Fox Moth at Redrock - Click to return to the art of Robert Bradford


Nov. 22, 1921: Maxwell William Ward is born in Edmonton. He grows up with stories of the early bush pilots - the most exciting people in the world in his eyes. Not very interested in school, Ward spends his later high school years counting the days until he can join the air force to pursue his dream of flying.
1940: Ward joins the Royal Canadian Air Force. His first flight on an aircraft - as a passenger - is commemorated with the loss of his "poise, courage and breakfast." His airsickness isn't a one-time occurrence, but Ward doesn't let it deter him from flying.
Nov. 2, 1941: Ward gets his wings with top marks. However, much to his disappointment, the high marks mean he will be posted for instructor training - not as a fighter pilot overseas, as he wanted.
June 28, 1944: Ward marries Marjorie Doretha Skelton - the woman he decided to marry upon first sight of her at age 17. She was 16.
1945: At the end of the Second World War, Ward leaves the air force to pursue his dream of flying in the bush, an area he'd never been to before. He joins Northern Flights Limited.
June 1946: Ward decides to strike out on his own and forms Polaris Charter Company Limited. The plan is to fly material for prospectors looking for gold into the mining camps around Yellowknife.
July 1946: Ward buys his first aircraft, a single-engine biplane, a Fox Moth, for $10,000, with help from family, friends and the bank. He crashes it on his first flight - taking it back to Yellowknife.
May 1947: Ward's troubles with the Air Transport Board (ATB) begin. He's forced to shut down after being told that he can't fly without a commercial license issued by the board. Ward begins a partnership with another pilot and his airline Yellowknife Airways.
Oct. 1949: Ward packs up his belongings and heads back to Alberta with his wife and children after a series of misfortunes: his house burns down, his Fox Moth is destroyed (also killing the pilot flying it at the time), and his partnership breaks down. Ward decides that he just isn't cut out to be a bush pilot and sets out to make a living building houses in Lethbridge.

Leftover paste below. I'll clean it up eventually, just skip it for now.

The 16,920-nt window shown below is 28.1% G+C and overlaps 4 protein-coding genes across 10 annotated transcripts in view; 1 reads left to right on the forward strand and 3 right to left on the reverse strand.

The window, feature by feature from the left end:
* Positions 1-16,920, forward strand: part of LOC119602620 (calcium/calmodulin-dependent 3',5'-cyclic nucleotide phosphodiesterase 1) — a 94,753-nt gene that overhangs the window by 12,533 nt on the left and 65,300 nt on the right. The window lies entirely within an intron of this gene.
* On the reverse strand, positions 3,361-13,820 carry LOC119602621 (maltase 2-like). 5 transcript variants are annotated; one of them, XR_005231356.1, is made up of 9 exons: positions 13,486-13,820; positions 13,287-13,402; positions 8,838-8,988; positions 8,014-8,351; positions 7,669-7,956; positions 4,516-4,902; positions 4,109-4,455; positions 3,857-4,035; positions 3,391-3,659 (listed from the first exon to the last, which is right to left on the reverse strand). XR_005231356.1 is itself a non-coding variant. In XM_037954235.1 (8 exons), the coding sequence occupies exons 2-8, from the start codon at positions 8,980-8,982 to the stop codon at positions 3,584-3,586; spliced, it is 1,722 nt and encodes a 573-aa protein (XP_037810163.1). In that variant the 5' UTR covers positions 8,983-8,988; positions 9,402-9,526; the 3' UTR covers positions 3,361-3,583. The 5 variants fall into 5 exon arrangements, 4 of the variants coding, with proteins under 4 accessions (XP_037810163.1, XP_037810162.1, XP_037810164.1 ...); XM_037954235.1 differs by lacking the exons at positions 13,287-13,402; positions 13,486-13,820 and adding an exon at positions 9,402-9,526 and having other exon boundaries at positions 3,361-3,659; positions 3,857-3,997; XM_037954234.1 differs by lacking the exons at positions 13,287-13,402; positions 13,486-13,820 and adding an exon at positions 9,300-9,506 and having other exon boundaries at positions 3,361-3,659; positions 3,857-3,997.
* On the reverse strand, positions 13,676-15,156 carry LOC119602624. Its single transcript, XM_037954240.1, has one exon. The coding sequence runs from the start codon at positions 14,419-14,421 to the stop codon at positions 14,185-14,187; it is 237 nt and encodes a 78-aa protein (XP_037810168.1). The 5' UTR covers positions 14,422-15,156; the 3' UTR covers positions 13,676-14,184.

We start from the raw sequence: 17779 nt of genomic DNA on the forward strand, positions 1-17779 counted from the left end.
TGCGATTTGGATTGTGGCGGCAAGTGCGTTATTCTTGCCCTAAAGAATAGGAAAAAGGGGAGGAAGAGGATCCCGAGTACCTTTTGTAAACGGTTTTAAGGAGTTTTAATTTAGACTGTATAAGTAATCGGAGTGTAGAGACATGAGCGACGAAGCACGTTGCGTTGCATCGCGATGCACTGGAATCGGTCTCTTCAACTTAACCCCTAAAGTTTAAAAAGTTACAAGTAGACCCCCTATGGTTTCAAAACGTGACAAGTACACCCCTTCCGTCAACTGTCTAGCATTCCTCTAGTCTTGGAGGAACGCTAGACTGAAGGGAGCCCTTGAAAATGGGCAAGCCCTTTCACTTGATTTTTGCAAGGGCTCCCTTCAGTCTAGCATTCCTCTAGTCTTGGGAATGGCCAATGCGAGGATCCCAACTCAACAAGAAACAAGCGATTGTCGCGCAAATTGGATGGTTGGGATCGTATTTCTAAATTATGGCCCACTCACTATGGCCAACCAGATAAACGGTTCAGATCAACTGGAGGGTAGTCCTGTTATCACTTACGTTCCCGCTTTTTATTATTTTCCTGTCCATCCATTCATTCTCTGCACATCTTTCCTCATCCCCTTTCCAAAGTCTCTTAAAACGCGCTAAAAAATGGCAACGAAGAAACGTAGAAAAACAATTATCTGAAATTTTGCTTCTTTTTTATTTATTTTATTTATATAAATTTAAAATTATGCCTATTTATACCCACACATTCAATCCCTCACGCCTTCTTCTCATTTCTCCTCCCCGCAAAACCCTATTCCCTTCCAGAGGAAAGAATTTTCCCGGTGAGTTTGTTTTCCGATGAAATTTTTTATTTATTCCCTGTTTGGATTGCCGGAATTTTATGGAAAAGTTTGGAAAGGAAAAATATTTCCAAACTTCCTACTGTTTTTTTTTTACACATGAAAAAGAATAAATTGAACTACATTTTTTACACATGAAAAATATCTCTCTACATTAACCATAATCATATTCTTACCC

May 1951: Paying heed to "an aching in [his] heart that would not stop," Ward heads back to Yellowknife to be a pilot for Associated Airways. This time, he's determined not to let any kind of hardships drive him out of the North again.
Nov. 22, 1951: Crashes in the High Arctic (Bathurst Inlet) during bad weather and spends five frigid days in the cold before being rescued.
July 1952: Ward applies to the ATB for a charter license, determined to strike out on his own again. (When Ward heard that his boss at Associated Airways wanted to promote him to manager, Ward avoided him as he planned to start up his own business. As a result, his boss fired him).
May 1953: Ward gets unofficial word that the ATB will approve his second application for a license. His first one was turned down.
June 1, 1953: Ward picks up his first Otter at de Havilland. It costs him $100,000 - about two-and-half times the cost of an average bush plane at the time. But, it is bigger, faster and can carry a much heavier payload. Its distance range is 600 miles (966 kilometres), three times the range of Max's first Fox Moth. It is the first de Havilland Otter to be used commercially in Western Canada and plays a significant role in the development of the North as it can carry 4-by-8 sheets of plywood and 16 foot-long pieces of lumber. It could also easily get into and out of lakes. Max chooses blue, with red and white trimming as his airline's colours.
June 3, 1953: Official approval of a license for Wardair Limited.
June 22, 1961: The company's name is officially changed to Wardair Canada Ltd. to indicate its international intentions.